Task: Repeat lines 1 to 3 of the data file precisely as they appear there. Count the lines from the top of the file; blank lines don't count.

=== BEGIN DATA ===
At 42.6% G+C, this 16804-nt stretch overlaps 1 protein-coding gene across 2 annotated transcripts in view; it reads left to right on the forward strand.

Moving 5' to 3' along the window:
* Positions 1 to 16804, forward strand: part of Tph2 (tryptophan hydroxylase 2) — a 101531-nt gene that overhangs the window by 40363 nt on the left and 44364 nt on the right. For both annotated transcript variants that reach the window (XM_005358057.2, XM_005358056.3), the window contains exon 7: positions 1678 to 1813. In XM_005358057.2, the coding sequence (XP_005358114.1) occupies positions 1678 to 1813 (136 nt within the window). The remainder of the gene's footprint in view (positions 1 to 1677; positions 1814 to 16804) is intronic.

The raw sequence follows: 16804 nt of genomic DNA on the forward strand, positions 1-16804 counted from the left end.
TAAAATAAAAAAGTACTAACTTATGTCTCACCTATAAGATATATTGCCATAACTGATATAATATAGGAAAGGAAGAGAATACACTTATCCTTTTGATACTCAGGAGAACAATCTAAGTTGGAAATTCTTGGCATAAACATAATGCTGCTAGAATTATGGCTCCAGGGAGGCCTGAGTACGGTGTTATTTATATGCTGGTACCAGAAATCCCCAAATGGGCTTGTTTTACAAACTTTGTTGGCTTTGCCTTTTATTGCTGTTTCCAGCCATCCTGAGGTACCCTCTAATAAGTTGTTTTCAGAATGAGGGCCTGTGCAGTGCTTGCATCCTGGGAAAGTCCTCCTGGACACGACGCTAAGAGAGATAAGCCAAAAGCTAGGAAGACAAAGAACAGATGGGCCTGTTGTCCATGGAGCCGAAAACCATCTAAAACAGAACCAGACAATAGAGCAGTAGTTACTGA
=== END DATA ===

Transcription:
At 42.6% G+C, this 16804-nt stretch overlaps 1 protein-coding gene across 2 annotated transcripts in view; it reads left to right on the forward strand.

Moving 5' to 3' along the window:
* Positions 1 to 16804, forward strand: part of Tph2 (tryptophan hydroxylase 2) — a 101531-nt gene that overhangs the window by 40363 nt on the left and 44364 nt on the right. For both annotated transcript variants that reach the window (XM_005358057.2, XM_005358056.3), the window contains exon 7: positions 1678 to 1813. In XM_005358057.2, the coding sequence (XP_005358114.1) occupies positions 1678 to 1813 (136 nt within the window). The remainder of the gene's footprint in view (positions 1 to 1677; positions 1814 to 16804) is intronic.